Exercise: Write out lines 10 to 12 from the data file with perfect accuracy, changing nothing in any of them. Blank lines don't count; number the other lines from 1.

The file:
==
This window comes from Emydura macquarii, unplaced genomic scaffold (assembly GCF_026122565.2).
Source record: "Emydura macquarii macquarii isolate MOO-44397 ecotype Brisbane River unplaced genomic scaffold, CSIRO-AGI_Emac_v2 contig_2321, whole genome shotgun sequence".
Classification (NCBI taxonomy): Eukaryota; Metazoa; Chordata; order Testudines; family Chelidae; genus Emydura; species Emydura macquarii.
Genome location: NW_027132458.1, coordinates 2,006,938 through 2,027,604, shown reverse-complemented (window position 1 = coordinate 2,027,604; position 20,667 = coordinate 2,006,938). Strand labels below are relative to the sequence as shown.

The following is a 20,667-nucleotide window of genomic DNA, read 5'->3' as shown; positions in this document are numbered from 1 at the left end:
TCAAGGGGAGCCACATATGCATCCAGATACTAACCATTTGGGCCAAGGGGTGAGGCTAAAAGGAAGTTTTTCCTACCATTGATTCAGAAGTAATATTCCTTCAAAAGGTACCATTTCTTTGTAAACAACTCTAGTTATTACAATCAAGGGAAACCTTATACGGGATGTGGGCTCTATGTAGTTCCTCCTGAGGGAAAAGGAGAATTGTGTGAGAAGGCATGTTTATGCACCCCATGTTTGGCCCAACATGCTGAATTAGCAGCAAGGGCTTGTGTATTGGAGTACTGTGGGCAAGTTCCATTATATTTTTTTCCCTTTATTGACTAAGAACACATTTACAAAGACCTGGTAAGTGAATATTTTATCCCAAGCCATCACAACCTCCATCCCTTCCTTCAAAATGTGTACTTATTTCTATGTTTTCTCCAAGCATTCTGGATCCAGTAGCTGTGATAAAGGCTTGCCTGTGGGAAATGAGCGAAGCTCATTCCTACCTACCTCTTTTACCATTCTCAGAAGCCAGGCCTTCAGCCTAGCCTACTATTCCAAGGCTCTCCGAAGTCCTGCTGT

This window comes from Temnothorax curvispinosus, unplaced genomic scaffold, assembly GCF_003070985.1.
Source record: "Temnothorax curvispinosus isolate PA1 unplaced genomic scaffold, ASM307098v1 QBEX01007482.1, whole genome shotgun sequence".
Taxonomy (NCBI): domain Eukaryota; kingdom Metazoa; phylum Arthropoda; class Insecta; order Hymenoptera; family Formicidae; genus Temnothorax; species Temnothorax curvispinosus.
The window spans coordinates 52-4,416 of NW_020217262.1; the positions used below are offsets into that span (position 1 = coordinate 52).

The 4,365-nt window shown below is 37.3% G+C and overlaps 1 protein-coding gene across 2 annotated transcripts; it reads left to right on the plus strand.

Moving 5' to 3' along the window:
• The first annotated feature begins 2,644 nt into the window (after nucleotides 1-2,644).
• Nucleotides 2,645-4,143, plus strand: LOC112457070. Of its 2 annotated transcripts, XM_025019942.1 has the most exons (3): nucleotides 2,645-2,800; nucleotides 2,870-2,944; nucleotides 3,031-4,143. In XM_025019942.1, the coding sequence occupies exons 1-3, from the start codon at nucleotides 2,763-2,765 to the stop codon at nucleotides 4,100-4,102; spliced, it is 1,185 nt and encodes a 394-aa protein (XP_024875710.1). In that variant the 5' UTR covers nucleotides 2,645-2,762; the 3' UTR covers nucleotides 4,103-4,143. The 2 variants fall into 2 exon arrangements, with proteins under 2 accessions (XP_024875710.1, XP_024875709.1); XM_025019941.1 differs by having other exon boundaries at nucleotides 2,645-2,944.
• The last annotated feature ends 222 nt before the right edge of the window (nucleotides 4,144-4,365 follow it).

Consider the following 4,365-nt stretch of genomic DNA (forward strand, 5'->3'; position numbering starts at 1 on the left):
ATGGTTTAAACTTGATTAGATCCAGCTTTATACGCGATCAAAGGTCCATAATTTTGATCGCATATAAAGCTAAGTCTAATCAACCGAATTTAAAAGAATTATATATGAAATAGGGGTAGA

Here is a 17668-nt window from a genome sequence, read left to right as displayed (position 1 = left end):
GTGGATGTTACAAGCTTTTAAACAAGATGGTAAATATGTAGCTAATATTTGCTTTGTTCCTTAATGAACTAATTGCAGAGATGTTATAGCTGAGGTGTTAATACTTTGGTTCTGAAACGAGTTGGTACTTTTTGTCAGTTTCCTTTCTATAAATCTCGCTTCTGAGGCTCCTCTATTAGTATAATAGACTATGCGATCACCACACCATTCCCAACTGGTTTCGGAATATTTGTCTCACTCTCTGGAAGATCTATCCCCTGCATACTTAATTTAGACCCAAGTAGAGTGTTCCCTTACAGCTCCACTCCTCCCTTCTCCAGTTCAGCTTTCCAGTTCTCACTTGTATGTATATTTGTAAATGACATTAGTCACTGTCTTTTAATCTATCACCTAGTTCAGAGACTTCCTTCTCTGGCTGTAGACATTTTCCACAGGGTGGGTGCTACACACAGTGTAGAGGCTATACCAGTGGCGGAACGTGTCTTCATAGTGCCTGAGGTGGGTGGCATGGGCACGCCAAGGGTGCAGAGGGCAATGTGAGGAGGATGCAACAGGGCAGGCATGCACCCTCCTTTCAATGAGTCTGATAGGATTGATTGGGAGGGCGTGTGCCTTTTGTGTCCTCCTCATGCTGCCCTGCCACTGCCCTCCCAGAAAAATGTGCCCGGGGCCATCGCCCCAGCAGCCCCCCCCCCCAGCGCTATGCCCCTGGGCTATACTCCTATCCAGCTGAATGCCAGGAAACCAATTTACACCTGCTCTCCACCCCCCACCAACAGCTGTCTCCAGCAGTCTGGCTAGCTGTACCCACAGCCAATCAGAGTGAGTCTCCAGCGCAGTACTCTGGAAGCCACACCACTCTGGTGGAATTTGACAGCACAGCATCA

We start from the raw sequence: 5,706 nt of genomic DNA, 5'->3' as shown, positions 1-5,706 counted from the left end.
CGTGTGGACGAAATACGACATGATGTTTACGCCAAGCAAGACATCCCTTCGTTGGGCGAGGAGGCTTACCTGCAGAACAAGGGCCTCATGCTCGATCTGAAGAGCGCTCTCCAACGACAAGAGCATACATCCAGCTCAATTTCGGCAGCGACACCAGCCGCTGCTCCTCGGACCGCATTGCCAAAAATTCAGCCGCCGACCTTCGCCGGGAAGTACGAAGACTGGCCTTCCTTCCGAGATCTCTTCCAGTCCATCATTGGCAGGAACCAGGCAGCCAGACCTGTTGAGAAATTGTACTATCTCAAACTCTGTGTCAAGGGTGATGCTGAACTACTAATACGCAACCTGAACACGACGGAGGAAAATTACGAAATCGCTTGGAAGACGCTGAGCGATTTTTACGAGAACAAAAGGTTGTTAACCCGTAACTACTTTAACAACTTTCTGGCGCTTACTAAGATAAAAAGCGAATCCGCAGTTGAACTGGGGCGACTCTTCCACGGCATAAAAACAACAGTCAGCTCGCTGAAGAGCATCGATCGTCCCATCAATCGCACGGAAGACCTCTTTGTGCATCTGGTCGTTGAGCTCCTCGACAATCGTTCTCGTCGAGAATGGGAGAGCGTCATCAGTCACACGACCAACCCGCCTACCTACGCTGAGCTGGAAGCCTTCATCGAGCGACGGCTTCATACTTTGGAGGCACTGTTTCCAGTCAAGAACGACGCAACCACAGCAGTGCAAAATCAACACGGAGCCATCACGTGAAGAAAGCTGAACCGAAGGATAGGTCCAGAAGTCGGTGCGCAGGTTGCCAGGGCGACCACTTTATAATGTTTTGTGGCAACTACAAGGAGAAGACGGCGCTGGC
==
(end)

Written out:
The window spans coordinates 52-4,416 of NW_020217262.1; the positions used below are offsets into that span (position 1 = coordinate 52).

The 4,365-nt window shown below is 37.3% G+C and overlaps 1 protein-coding gene across 2 annotated transcripts; it reads left to right on the plus strand.

Moving 5' to 3' along the window: